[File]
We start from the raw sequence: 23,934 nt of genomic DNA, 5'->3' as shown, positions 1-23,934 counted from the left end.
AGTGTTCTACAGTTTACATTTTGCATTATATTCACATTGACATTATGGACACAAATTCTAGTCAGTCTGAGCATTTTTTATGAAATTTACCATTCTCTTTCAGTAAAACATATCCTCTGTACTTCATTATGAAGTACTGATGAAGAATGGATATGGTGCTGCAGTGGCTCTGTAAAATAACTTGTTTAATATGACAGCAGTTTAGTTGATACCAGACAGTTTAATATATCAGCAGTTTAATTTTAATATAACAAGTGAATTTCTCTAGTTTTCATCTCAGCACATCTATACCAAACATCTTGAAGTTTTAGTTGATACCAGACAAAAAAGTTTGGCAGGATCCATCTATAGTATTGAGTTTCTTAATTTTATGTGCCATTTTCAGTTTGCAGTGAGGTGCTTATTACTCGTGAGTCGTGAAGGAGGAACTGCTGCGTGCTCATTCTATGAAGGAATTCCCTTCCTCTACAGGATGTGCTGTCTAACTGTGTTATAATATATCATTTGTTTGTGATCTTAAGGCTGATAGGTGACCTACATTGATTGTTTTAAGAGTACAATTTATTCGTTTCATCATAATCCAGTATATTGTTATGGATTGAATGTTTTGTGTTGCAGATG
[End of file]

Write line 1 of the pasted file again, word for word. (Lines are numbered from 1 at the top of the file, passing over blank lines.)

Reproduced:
We start from the raw sequence: 23,934 nt of genomic DNA, 5'->3' as shown, positions 1-23,934 counted from the left end.